Drummer/keyboardist Gary Husband is a familiar name to jazz-rock and jazz-fusion aficionados, given his work with guitar gods, Allan Holdsworth and John McLaughlin among many others of note. He’s also performed with Gongzilla and supported bassist/vocalist Jack Bruce and guitarist Robin Trower on the superfine 2008 blues-shaded rock release titled Seven Moons, as the list goes on.
This 2009 effort communicates yet another side of Husband’s musicality as he veers into the progressive-jazz idiom with his hotwired and supercharged quartet. It’s a buoyant and thoroughly hip program sparked by the leader’s dynamic drumming, and the band’s pop and sizzle. Here, the artists use space as an added instrument where the hornists’ are afforded gobs of room to expand themes.
They zip through complex jazz charts like a bullet train reaching top speeds, but also show nuance amid pastoral charts on "Heaven In My Hands," as Husband overlays soft piano voicings to complement a drifting melody line. Then the quartet opens it up with a bustling groove. At times, the musicians skirt the free jazz zone, due to simmering exchanges and ascending motifs, culminated by trumpeter Richard Turner and saxophonist Julian Siegel’s punchy unison choruses.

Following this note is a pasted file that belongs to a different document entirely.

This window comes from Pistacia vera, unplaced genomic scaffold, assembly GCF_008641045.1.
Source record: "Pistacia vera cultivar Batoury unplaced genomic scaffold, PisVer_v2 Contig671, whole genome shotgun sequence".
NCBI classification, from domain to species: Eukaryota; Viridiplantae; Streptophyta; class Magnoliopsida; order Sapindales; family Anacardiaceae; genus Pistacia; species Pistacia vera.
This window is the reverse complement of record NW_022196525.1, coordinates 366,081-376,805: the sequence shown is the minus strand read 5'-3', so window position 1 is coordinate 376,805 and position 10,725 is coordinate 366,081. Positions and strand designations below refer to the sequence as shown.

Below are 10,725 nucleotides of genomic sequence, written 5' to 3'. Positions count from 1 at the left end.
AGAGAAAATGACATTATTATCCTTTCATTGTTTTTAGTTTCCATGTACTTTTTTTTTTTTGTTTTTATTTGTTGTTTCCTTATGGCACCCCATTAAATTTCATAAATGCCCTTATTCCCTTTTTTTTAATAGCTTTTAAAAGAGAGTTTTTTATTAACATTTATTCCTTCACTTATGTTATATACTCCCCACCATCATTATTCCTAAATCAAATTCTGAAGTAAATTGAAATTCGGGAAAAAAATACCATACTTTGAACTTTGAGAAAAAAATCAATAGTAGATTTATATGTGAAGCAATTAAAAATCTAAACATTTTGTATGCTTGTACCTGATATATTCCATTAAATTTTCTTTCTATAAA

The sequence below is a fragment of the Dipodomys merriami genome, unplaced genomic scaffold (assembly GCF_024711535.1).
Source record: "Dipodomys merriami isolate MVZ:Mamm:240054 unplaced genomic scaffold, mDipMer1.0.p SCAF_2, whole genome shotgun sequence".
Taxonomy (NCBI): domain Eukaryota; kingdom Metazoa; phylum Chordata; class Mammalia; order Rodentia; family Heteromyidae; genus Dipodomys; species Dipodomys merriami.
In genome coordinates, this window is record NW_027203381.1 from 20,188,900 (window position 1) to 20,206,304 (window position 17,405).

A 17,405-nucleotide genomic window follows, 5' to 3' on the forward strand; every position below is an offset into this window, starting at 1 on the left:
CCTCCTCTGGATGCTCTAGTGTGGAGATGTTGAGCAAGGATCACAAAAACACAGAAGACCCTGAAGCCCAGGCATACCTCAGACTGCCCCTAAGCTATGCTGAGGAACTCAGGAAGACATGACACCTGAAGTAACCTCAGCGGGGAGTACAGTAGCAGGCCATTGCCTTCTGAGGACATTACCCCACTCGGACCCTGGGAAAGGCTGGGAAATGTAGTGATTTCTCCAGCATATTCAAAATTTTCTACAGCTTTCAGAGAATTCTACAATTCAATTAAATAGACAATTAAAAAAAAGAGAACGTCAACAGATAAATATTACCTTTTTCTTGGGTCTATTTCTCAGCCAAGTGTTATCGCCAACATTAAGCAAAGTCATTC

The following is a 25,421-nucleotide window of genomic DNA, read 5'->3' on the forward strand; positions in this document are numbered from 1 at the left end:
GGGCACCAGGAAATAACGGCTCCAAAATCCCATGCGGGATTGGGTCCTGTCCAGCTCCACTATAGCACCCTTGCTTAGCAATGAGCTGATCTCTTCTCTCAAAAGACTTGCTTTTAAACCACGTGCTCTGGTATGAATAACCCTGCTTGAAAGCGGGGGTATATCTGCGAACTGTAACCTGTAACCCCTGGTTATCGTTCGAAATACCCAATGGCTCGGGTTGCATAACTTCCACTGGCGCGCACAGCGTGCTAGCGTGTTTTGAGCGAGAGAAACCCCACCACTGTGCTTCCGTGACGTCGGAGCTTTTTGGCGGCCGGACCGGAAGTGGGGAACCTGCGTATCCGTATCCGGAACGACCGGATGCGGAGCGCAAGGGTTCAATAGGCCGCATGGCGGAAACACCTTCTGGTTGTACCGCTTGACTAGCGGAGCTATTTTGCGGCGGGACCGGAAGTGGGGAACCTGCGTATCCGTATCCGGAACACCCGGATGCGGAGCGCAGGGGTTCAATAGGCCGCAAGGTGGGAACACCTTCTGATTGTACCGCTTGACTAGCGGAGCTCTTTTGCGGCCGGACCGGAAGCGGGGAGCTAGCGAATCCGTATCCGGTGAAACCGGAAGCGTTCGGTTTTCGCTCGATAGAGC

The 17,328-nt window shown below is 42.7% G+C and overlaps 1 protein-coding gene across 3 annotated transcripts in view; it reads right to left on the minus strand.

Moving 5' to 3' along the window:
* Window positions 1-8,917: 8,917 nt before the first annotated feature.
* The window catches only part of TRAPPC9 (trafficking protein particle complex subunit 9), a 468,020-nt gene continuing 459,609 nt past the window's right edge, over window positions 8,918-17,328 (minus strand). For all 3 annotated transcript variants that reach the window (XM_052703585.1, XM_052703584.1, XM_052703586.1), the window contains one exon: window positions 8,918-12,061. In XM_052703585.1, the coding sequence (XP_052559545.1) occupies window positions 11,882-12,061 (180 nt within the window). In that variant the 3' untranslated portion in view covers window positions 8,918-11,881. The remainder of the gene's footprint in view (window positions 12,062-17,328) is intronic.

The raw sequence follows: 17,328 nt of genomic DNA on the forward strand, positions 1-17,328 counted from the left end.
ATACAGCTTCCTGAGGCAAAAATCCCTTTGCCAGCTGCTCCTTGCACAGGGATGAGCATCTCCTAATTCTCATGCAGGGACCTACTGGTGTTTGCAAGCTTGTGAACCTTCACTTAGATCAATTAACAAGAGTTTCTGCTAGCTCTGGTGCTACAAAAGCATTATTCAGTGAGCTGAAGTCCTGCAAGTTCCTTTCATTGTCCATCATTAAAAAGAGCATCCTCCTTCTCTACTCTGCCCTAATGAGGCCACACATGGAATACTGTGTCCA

Husband drops a few bombs along the way and serves as an accelerator throughout. The ensemble transmits a many-sided stance, consisting of brisk bop movements, warm balladry and rebel rousing exchanges. One of the many highlights is the artists’ peppery, loose-groove jazz waltz of saxophonist Paul Desmond’s classic "Take 5," which of course remains the signature work of the Dave Brubeck Quartet.
In effect, Husband and his band-mates pull out the proverbial stops with jazz music that is exciting and suspenseful. It’s full speed ahead with a few sojourns into overdrive. They back it all up with energized performances and a focused mode of attack.